If you clicked on this post, chances are you’re a writer with a day job. Maybe you unequivocally love your day job, and you’re able to effortlessly maintain a perfect balance between your non-writing career and your creative pursuits. If so, this post is not for you. (Also, I’m incredibly jealous.) But if you’re anything like me, you’re sometimes tempted to view your full-time job as the enemy that’s holding you back from achieving your writerly dreams. If only you didn’t have to grade those papers / sit in those meetings / finish that report / deal with your annoying boss, you would actually have time to write. You daydream of spending endless hours at home in your pajamas, happily typing away on your work-in-progress, instead of wasting your time mindlessly entering data into yet another spreadsheet. You peek at social media during your lunch break, only to find that your writer friends who are unburdened by the demands of a non-writing job have already met their writing goals for the day—whereas you haven’t written a word. In moments like these, the message couldn’t be clearer: your day job is not your friend. It is a burden to be escaped as soon as possible. In fact, if you didn’t have to worry about pesky little things like rent and the electricity bill, you’d have quit already.
Before you start drafting that letter of resignation, though, hear me out: your day job may actually be good for your writing. Aside from the obvious benefits of being able to pay the bills, your non-writing work can actually be a source of inspiration and freedom.
Yes, you heard me right: freedom. It may be difficult to view your job as liberating when you find yourself chained to your desk, but hear me out. Many full-time jobs offer paid time off—a luxury you wouldn’t have if writing were your only source of income. If you’re lucky enough to have paid time off, maximize it: take every vacation and personal day you’re entitled to! Use those days for writing time, travel, or much-needed downtime. Few things in life are more restorative then a paid vacation . . . And knowing your personal finances won’t collapse if you take a break from the daily grind is a freedom that many full-time writers would envy.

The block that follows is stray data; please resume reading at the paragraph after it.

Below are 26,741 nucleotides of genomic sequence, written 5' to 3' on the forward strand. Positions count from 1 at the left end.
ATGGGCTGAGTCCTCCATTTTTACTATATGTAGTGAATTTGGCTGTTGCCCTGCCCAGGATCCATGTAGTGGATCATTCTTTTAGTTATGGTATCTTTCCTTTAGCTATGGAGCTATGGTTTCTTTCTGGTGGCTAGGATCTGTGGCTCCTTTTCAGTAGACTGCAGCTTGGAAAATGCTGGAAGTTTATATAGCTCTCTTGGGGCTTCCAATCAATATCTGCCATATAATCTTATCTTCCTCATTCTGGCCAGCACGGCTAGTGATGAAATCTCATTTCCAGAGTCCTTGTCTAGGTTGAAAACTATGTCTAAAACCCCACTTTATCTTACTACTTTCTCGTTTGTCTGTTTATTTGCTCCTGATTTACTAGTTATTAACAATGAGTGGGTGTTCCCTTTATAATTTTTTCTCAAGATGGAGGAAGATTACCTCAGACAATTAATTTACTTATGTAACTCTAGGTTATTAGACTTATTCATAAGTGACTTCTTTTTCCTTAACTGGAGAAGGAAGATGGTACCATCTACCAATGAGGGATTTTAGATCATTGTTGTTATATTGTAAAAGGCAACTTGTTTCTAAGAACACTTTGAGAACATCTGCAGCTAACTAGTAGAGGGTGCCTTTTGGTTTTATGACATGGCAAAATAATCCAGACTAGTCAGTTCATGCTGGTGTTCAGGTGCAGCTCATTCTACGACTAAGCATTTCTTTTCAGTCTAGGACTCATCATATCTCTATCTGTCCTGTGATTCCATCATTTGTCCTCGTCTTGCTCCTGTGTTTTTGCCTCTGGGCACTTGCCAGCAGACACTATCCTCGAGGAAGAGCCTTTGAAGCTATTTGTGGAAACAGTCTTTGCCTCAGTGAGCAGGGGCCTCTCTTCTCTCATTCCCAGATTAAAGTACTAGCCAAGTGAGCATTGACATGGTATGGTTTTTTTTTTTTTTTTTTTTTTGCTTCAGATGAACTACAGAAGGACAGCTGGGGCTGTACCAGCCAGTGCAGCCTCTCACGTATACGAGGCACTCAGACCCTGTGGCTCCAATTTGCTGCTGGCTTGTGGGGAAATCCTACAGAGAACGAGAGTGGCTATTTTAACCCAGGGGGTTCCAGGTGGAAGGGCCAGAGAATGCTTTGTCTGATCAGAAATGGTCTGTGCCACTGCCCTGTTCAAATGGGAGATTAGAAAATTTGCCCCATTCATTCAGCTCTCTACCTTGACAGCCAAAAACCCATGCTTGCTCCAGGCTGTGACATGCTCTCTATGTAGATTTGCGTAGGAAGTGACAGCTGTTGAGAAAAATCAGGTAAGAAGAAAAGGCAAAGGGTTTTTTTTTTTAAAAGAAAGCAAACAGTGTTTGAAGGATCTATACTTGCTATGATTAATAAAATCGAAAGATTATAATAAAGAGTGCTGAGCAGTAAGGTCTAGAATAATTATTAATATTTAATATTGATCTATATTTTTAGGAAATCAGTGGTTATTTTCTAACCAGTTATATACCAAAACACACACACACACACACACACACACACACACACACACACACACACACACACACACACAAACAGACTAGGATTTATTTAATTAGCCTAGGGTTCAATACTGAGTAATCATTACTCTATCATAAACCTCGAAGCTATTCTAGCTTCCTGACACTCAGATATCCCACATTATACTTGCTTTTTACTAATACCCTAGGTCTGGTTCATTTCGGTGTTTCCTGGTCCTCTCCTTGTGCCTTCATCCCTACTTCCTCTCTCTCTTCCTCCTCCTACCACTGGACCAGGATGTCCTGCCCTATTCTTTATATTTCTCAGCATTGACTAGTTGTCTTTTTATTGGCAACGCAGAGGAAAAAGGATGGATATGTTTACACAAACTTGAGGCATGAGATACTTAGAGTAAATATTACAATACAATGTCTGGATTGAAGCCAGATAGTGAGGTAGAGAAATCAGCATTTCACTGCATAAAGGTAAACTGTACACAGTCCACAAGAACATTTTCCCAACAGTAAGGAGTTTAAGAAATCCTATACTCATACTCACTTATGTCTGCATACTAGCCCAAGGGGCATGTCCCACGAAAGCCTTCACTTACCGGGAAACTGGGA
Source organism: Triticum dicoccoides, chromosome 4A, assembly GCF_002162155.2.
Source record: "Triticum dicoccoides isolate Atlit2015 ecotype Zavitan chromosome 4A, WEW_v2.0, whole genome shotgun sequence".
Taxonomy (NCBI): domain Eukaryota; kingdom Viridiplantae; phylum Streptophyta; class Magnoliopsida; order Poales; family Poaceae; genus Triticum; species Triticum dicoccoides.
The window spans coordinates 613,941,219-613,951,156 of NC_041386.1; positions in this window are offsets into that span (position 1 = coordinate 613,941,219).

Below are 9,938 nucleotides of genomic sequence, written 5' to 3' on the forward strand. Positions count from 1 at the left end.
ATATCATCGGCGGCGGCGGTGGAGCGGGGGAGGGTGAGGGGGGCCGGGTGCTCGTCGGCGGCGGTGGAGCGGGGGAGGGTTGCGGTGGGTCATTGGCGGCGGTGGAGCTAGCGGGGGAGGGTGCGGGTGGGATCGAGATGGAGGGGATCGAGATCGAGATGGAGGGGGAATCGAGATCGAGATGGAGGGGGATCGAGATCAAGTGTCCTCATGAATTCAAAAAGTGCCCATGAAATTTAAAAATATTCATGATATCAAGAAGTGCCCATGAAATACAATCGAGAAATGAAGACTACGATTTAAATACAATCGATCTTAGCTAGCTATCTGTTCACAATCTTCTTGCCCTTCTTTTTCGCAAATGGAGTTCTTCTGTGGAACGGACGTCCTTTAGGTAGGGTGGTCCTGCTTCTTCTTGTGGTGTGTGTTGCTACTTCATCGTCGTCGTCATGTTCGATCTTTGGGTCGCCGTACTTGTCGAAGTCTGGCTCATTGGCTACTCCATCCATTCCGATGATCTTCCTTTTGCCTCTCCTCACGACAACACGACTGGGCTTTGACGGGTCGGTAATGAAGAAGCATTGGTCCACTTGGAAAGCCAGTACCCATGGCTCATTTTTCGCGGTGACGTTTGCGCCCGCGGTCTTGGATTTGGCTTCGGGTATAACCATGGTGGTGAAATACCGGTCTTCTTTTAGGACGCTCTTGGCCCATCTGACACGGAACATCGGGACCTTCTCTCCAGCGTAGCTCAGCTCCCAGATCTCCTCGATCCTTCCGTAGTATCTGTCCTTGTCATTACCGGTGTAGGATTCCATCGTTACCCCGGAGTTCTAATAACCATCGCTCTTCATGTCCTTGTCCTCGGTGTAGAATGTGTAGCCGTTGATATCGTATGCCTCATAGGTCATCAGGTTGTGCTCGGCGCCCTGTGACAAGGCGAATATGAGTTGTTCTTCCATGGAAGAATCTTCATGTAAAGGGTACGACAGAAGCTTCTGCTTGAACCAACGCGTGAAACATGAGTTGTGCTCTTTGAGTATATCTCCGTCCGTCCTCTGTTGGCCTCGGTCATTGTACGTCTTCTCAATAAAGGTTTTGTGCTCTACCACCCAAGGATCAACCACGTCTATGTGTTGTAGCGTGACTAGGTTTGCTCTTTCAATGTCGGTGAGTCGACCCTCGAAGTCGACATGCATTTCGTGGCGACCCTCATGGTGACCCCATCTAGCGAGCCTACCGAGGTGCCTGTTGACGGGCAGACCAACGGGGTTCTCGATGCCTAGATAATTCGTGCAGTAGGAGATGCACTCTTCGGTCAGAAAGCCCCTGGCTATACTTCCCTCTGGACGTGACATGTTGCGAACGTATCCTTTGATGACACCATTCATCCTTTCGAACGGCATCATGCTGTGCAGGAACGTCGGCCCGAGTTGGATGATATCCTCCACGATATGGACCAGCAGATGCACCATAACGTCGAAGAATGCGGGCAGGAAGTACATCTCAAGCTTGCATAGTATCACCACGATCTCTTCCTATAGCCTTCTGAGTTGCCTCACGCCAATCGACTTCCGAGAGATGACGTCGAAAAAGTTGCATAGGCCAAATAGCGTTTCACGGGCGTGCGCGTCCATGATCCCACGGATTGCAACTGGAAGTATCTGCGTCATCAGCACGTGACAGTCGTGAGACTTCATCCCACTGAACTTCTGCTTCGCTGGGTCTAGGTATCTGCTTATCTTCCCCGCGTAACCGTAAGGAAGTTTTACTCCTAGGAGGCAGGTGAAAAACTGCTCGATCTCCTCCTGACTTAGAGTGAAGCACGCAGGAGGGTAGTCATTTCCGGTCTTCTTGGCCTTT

Speaking of finances, there’s something liberating about having a reliable paycheck that’s independent of your writing. In Big Magic: Creative Living Beyond Fear, bestselling author Elizabeth Gilbert describes the freedom that comes from uncoupling creativity from your economic needs and argues that relying on creativity as your sole means of financial support may place an untenable burden of stress on you and your art. When you’re supporting yourself financially, you have the option to write whatever you want, without stressing about publishing trends or the ever-changing market—which can potentially afford you more creative freedom than writers who must, like it or not, always have one eye on the bottom line.
And a non-writing job’s potentially positive impact on your writing goes beyond the financial. In her blog post “Why You Can’t Quit Your Day Job. Yet,” literary agent Carly Watters points out that working outside of the home often offers writers opportunities for social interaction and inspiration they wouldn’t necessarily find if they were at home working in their PJs. I know this is true for me. I could’ve never conceived—let alone executed—the idea for my novel, THE LOVE TEST, if not for my years of experience advising international college students on immigration issues. My non-writing job informed and enriched my plot, my characters, and my themes. And while I may not look forward to another early morning at the water cooler after a late night of revising, who knows? That water cooler conversation may spark the idea for my next project.
And if it does, then my day job may actually be more friend than foe.
Gilbert, Elizabeth. Big Magic: Creative Living Beyond Fear. New York: Penguin Random
Watters, Carly. “Why You Can’t Quit Your Day Job. Yet.”